Over the past months, environmentalists have watched, broken-hearted, as plans advanced calling for more than 100 houses on the site, which straddles Mantua and Deptford.
"People are unhappy with the development plan because it would be a loss of open space that's just beautiful," said Dilks, who would rather see the land preserved.
It might not be too late.
The softening of the real estate market has sparked an unusual alliance between local environmentalists and IBG Partners of Washington, the developer that owns the land. Once on opposite sides of the table, they teamed up late last month to ask the county to buy the property for open space. The mayors, the planning board chairmen and environmental groups in Deptford, Mantua and Wenonah have written letters supporting the idea.
The estimated market value is $6.3 million, said IBG project manager James Brinson, but he says that is just a starting point for negotiations. Though IBG owns 15 other golf courses in the Mid-Atlantic area, he said this was the first time the company had considered selling one to a government.
"It has to do with where the real estate market is right now. We're exploring this as another option," he said, adding that the housing project had not been ruled out.
County officials say they are reviewing the offer, and state Green Acres director John Flynn said state money was available to assist in the acquisition.
It is not unheard of for golf courses in Pennsylvania and New Jersey - and around the country - to be acquired by local or state agencies, though it is still uncommon. Courses have become available after a boom in construction in the late 1980s and into the 1990s led many owners to sell to investors or developers, or to file for bankruptcy. "It's like our golf industry is trying to correct itself to meet supply and demand," said Geoff Surrette, executive director of the Philadelphia section of the PGA. He said the boom in golf-course construction outpaced the number of golfers, which has leveled off at roughly 25 million. The National Golf Foundation reported 121 golf course closings last year, the largest decline in decades.
Over the past two years, the New Jersey Department of Environmental Protection has bought six golf courses with Green Acres funding, including White Oaks Country Club in Franklin Township, Gloucester County, which was leased back to the original owner. Though they were all deed-restricted as permanent open space, some environmental groups criticized those that remained in operation, saying golf courses appealed to a limited crowd, consumed great quantities of precious water, and used ground-polluting pesticides.
But Flynn said the golf courses used environmentally sound practices and noted that some had been turned into parks or wildlife refuges. The former Ponderlodge, in Cape May County, is now a haven for wildlife and popular with bicyclists, he said.
The DEP also provided partial funding to 11 counties and three municipalities to buy golf courses over the past two years, Flynn said. "Golf courses represent some of the largest remaining tracts of open space in the state, and our program makes purchases for conservation and recreational purposes," he said.
Pennsylvania lacks a similar program, but several of its towns acquired golf courses to prevent unwanted development. Among them are Bensalem in Bucks County, Lower Providence in Montgomery County and Exeter in Berks County, which acquired the Reading Country Club through eminent domain to block more than 500 houses. Not all golf courses become open space, however. In Upper Merion, the closed Valley Forge Golf Course is poised to become a development with a hotel, more than 300 homes, a cinema, and commercial space.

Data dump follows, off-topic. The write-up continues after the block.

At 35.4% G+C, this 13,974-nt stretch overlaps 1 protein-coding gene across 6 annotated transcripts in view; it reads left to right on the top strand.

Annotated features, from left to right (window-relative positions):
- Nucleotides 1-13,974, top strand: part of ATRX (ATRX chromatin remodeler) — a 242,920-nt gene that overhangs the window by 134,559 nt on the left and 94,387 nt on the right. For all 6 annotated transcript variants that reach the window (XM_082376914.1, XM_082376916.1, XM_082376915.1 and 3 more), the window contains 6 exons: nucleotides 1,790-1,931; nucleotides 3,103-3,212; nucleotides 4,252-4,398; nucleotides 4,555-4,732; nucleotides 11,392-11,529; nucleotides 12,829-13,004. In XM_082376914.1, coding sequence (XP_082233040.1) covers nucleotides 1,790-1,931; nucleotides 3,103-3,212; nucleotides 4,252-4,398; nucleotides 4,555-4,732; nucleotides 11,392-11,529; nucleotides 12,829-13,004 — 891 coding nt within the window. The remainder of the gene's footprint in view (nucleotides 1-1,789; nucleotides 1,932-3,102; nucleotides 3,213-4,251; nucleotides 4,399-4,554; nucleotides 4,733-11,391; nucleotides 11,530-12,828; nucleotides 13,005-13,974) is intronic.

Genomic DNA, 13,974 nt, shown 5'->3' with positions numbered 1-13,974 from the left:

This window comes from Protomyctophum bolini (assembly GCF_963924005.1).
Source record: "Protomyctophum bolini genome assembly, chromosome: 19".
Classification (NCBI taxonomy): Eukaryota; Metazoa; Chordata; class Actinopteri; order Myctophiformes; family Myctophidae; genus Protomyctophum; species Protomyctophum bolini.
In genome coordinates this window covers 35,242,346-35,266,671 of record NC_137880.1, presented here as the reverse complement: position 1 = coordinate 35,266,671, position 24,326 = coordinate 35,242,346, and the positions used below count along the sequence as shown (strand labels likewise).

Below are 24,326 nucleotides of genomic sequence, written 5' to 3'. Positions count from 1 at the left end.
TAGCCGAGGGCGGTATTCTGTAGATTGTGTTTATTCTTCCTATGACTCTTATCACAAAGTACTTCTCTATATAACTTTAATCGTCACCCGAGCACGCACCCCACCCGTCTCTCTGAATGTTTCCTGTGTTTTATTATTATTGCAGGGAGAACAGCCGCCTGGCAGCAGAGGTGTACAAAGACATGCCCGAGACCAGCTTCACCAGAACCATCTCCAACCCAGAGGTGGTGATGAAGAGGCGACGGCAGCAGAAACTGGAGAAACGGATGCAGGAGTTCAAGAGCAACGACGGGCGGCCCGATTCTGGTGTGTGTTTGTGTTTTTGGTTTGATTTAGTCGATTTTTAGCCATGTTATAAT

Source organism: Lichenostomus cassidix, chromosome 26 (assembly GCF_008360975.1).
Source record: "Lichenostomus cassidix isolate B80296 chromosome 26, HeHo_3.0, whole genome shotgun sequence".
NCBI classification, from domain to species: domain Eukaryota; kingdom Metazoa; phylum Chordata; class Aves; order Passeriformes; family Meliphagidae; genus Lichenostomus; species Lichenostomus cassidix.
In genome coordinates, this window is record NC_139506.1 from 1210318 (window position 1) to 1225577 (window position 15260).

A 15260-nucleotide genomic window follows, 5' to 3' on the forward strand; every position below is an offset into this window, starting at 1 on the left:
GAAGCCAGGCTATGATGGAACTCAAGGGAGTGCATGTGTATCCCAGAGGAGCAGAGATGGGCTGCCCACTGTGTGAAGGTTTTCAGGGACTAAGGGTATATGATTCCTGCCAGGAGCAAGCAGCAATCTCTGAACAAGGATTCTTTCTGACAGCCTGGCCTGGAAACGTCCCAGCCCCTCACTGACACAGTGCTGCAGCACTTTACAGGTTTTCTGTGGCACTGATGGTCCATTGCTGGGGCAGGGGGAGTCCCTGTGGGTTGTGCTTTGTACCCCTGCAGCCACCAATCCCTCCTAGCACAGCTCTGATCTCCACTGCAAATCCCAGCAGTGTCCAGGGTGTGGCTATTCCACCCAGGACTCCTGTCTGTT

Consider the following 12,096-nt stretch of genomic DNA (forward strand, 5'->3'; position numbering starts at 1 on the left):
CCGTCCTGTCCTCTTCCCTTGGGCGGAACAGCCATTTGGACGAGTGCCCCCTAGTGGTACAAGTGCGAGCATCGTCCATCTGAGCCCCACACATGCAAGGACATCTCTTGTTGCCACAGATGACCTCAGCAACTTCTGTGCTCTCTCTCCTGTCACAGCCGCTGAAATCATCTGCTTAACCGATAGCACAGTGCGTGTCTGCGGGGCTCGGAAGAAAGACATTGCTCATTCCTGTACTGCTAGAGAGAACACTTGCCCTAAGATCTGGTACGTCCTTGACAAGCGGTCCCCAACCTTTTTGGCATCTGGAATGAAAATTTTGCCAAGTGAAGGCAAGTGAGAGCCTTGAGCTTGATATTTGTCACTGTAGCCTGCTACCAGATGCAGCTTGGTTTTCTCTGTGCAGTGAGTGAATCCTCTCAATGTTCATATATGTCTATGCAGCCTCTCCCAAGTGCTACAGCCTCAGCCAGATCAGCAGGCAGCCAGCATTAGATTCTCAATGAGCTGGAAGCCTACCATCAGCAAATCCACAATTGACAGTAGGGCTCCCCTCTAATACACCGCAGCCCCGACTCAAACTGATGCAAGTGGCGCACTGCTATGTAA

What is different about the Maple Ridge proposal is that the developer is well along in the process of getting approvals and is still willing to sell the land to the government. IBG, which bought the golf course in 2005 with plans to build houses, had already obtained subdivision clearance from Deptford in 2006 to build 94 houses on 64 acres there. When Mantua rezoned its portion of the golf course to lessen sprawl, IBG sued, and the two sides agreed last year to a compromise of 29 homes on the tract.
Mantua Mayor Timothy Chell said the number was an improvement over the proposed 42 homes, but he is even more heartened by the proposal to have the county acquire the property.
"No houses are better than 29 houses," he said.
Deptford Mayor Paul Medany said his township had taken the same position. "We didn't propose this, but we support it," he said.
The idea was hatched by Chuck Forsman, a former Wenonah planning board chairman. Forsman contacted Brinson and was surprised when the developer was receptive to his suggestion that the land be sold for use as a park.
"He didn't slam the phone down and say, 'You're crazy.' Lo and behold, he said that this was a good thought and it could turn into something very nice," Forsman said.
After getting the paperwork from Forsman, IBG submitted an application a few weeks ago to have the land preserved.
County Administrator Chad Bruner said the more traditional approach was for towns to ask the county to buy land to stop development.
"The willingness of the developer to sell makes it easier," he said.
"Over the past six months we started seeing this and over the next year we may see more and more of these offers," he said.
Indeed, Ryan Sweet, an economist with MoodysEconomy.com, said the housing slowdown was expected to bottom out in the middle of this year.
"We see it not recovering until 2009," he said.
Flynn, the Green Acres director, said he was eager to review the Maple Ridge application.
"We would certainly prioritize that property," he said. "It's in a part of the state that's seen a lot of development, and we want to preserve what we can."
Contact staff writer Jan Hefler at 856-779-3224 or firstname.lastname@example.org.